David Klinghoffer is a political conservative who has much in common with Evangalist Christians on a political and social level. In this book, he explains why Jews cannot share their belief in Jesus, however. Belief in Jesus encompasses two concepts, that Jesus is the Messiah and that he is a deity. In looking at purported messianic prohesies of Jesus in the Jewish Bible (in books such as Isaiah, Jeremiah, Ezekial, and other prophets), there are two different viewpoints. Christians, who have already accepted Jesus as the Messiah see passages, such as Isaiah 53 as pointing to Jesus. Messianic prophesies are cryptic and somewhat obscure but, if you have accepted Jesus, these verses seem to make sense. On the other hand, if you have not accepted Jesus as the Messiah, these verses do not lead to the conclusion that Jesus is the Messiah and any such Messianic proof seems like circular reasoning. In other words, since X happened to Jesus, prophesy Y must apply to him. But, if you were to say, prove that X happened to Jesus, the proofs don't add up. Stated differently, Klinghoffer says that there is a certain "heads I win, tails you lose" quality to many Christian proofs. For example in Jeremiah, there is the specific reference to a "new covenant." The argument is that this new covenant is the abrogation of Torah which is replaced by Jesus. But, when the next sentence makes it clear that this new covenant means that Torah will be etched in our hearts and not replaced, the words are considered symbolic. So if there is a specific reference to a new covenant, it is "heads I win." But, if there is a specific reference to something that would disprove the alleged prophesy, another, symbolic interpreation is given to that verse and it becomes "tails you lose."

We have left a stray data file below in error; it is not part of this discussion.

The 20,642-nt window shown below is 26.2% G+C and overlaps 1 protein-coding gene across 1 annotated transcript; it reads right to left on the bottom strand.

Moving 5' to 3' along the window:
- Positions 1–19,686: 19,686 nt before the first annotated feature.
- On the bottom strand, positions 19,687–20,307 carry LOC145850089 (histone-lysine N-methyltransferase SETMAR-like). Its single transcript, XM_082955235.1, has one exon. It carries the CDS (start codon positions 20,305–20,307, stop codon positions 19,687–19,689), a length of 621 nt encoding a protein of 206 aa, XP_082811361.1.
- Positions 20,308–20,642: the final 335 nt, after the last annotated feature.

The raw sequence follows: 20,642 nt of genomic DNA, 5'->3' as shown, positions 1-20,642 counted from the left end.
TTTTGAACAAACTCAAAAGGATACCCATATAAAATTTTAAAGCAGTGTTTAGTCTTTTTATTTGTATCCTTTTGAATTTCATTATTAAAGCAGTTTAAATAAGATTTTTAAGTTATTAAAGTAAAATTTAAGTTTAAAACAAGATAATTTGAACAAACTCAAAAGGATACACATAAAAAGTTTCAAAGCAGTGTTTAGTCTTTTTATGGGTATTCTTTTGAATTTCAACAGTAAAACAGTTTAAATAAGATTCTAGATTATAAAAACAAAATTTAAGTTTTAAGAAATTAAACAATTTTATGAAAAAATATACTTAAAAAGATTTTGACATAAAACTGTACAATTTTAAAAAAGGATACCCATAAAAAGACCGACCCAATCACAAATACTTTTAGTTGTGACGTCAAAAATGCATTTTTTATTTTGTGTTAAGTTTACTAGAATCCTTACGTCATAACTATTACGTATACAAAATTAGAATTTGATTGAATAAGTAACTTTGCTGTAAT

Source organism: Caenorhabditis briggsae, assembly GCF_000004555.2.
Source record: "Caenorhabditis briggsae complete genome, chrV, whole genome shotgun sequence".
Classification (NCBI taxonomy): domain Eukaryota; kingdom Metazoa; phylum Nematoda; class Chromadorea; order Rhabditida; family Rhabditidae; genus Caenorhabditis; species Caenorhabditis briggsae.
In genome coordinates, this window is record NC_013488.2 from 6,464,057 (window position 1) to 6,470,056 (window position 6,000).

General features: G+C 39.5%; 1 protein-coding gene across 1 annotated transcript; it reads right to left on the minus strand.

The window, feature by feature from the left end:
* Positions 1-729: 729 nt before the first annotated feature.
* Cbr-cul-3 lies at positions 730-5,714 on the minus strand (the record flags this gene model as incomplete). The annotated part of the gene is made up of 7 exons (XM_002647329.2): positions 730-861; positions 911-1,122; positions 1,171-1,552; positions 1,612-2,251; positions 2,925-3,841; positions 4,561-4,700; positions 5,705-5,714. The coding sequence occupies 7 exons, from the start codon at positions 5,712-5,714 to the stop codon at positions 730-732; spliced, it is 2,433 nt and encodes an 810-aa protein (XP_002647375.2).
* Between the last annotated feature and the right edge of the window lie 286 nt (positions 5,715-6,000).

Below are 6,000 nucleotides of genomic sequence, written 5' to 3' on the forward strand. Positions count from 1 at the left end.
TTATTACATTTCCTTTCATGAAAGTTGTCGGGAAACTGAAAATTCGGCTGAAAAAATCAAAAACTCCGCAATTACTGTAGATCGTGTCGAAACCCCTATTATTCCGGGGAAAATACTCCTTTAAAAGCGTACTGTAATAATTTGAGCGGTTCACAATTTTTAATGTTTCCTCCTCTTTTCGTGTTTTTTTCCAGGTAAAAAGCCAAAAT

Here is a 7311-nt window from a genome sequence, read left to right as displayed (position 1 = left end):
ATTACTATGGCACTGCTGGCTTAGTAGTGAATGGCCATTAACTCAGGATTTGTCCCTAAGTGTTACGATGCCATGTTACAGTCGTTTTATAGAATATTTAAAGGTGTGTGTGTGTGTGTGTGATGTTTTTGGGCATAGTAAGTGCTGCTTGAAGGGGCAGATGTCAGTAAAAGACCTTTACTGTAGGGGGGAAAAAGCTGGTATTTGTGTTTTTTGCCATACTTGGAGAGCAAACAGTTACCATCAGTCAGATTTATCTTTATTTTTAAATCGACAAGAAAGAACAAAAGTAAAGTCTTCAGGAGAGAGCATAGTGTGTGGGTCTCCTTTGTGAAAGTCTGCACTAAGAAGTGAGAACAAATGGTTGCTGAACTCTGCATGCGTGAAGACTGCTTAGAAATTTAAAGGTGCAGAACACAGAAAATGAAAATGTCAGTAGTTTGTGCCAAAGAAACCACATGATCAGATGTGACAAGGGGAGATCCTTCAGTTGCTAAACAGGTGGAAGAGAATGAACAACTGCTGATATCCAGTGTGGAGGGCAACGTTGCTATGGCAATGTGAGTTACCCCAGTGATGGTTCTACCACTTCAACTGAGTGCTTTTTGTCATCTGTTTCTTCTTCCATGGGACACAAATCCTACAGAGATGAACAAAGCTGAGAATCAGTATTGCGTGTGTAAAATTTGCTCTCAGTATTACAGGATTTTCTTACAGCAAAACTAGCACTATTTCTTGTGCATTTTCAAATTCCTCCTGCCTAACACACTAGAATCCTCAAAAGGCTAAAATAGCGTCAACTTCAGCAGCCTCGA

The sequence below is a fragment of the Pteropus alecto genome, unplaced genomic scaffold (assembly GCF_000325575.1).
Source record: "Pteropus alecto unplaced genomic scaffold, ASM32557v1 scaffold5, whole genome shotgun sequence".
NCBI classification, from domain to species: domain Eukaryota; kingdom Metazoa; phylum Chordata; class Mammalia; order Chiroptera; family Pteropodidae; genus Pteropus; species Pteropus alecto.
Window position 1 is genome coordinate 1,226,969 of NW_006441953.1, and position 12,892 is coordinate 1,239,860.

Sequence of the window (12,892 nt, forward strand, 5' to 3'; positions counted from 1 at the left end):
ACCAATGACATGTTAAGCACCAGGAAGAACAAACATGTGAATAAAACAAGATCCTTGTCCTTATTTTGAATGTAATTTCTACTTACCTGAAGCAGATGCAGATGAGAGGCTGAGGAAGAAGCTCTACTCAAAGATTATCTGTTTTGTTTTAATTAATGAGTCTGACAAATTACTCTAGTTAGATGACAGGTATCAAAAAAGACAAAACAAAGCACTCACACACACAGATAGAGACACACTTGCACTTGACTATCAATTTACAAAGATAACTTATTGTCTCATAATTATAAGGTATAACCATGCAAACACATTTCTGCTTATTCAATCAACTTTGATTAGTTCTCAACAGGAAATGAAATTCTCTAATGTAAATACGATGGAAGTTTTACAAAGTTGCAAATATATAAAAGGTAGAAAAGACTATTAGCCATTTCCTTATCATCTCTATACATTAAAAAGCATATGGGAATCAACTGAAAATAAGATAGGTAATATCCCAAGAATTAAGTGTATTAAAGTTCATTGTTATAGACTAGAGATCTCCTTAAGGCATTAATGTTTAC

Besides being the Messiah, under Christianity, Jesus is the son of God and, indeed a deity himself as part of the Trinity. Jews also don't accept this. To Jews, this goes beyond monotheism.

Klinghoffer looks at the prophesies from the standpoint of Jews living before Jesus was revealed. To those Jews, studying such prophesies would lead to no conclusion of someone like Jesus. Anyone ignorant of Jesus would see nothing pointing to him. A little later, Jews living at the time of Jesus saw no Messianic prophesies come true, thus, they did not accept Jesus. When Jesus was not accepted by the Jews of that time, Paul and James met and decided that Torah practice was no longer necessary, thereby opening the nascent Christianity to the Romans and other pagan nations. By breaking away from Judaism, this assured that Jews would not, on any large scale, become Christians.